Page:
Linked by Thom Holwerda on Wed 8th Feb 2012 23:15 UTC
Internet & Networking "While the file-sharing ecosystem is currently filled with uncertainty and doubt, researchers at Delft University of Technology continue to work on their decentralized BitTorrent network. Their Tribler client doesn't require torrent sites to find or download content, as it is based on pure peer-to-peer communication. 'The only way to take it down is to take the Internet down,' the lead researcher says." In a way, the efforts by Hollywood and the corrupt US Congress is actually increasing the resiliency of peer-to-peer technology. Karma.
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RE[4]: "pure" P2P
by Bill Shooter of Bul on Thu 9th Feb 2012 16:51 UTC in reply to "RE[3]: "pure" P2P"
Bill Shooter of Bul
Member since:
2006-07-14

Ok, but it still relies on super peers. If the super peers are all down, no one can connect to the other peers. I'm not really sure how you find super peers, but if you can do it, so can those who don't want file sharing. It wouldn't be difficult to just dynamically block access to all/any super peers.

Reply Parent Score: 2

RE[5]: "pure" P2P
by bouhko on Thu 9th Feb 2012 20:53 in reply to "RE[4]: "pure" P2P"
bouhko Member since:
2010-06-24

If you block access to superpeer, some new superpeers emerge. It's kind of easy to get the IP of superpeers published (use some random website, email, twitter, facebook, jabber, whatever you want).

Now, it's going to be really hard to shut down that kind of network. Of course it's possible, but it would requires a freaking huge amount of monitoring and analysis. Plus, most likely, the shutdowners will be one step behind the filesharers, so it's kind of an endless game. So yeah, one of the only way to efficiently shut down such a network would be to just shut down the internet ;)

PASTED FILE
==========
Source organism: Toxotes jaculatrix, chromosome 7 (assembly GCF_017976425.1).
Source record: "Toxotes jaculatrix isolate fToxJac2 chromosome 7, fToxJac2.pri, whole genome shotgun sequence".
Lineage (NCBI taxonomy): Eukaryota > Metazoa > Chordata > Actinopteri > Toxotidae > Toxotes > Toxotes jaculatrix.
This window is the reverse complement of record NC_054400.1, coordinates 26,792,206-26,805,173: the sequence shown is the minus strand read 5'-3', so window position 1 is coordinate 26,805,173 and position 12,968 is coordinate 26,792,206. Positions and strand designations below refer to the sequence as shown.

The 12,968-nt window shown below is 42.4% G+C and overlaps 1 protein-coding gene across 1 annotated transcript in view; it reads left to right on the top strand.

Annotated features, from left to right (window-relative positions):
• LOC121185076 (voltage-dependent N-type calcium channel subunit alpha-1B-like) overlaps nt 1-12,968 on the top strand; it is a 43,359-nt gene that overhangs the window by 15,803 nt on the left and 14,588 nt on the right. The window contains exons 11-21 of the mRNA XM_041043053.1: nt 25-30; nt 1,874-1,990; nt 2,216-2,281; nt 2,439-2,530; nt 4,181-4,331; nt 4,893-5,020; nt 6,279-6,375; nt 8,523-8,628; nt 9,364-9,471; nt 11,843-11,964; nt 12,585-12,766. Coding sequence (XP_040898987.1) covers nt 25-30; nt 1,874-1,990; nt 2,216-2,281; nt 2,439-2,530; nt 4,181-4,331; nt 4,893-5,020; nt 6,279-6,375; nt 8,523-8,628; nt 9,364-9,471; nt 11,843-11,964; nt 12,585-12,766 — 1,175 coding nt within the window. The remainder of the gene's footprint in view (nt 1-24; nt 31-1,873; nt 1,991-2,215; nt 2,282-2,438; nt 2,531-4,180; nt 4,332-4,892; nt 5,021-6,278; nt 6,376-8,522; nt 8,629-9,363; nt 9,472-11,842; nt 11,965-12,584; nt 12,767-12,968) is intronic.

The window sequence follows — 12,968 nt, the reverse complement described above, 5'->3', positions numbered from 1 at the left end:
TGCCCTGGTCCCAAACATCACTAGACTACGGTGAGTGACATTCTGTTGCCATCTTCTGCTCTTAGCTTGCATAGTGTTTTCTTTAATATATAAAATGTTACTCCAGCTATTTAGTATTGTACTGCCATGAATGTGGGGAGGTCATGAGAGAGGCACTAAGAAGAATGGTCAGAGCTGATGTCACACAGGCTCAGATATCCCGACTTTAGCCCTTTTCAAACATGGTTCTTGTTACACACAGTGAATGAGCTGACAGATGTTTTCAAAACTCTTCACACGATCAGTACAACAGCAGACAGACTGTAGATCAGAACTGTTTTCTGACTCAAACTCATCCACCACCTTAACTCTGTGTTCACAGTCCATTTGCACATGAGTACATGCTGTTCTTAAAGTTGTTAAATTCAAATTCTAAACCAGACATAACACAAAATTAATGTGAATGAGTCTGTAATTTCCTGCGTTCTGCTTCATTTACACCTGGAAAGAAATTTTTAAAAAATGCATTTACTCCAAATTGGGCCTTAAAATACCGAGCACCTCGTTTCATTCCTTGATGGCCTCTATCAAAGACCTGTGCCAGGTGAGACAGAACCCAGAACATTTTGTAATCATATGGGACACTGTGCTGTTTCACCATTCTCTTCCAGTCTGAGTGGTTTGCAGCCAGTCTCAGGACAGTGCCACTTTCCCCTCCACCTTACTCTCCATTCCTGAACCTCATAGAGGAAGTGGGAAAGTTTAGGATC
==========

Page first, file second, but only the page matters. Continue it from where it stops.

There was a paper the other day about a protocol that's dynamically morphing so it cannot be recognized by deep packet inspection tools. Add this protocol to Trbiler and you get something really, really strong.

Reply Parent Score: 1

RE[5]: "pure" P2P
by galvanash on Thu 9th Feb 2012 21:26 in reply to "RE[4]: "pure" P2P"
galvanash Member since:
2006-01-25

I didn't not get the impression that it "relies" on superpeers. The way I read it was that, in order to solve the bootstrap problem, a small group of "always up" peers would be used to help the network get going.

This simply addresses the bootstrap issue - once you have a working mesh network all it takes to join it is knowing the ip address of a single peer (any peer) and as long as that peer has seen a few other peers your golden. I am assuming clients will "remember" peers they have connected with - so essentially once a client has joined the network it no longer really needs the superpeers at all.

Think of it like the phone network. Superpeers are just 411 (directory services). If you know the number to directory services, you can lookup up phone numbers - but once you know a persons number you don't need 411 anymore.

Reply Parent Score: 3

RE[5]: "pure" P2P
by Alfman on Fri 10th Feb 2012 00:55 in reply to "RE[4]: "pure" P2P"
Alfman Member since:
2011-01-28

Bill Shooter of Bul,

"Ok, but it still relies on super peers. If the super peers are all down, no one can connect to the other peers. I'm not really sure how you find super peers, but if you can do it, so can those who don't want file sharing. It wouldn't be difficult to just dynamically block access to all/any super peers."

That's only if the network requires "super peers" in the first place, If there are no super peer designations, then censorship of the network would require blocking all peers. This may not be impossible, but is much more difficult than blocking a smaller list of super peers.

Requiring a super peer makes the P2P model more of a hybrid than "pure P2P" in my opinion.

Reply Parent Score: 3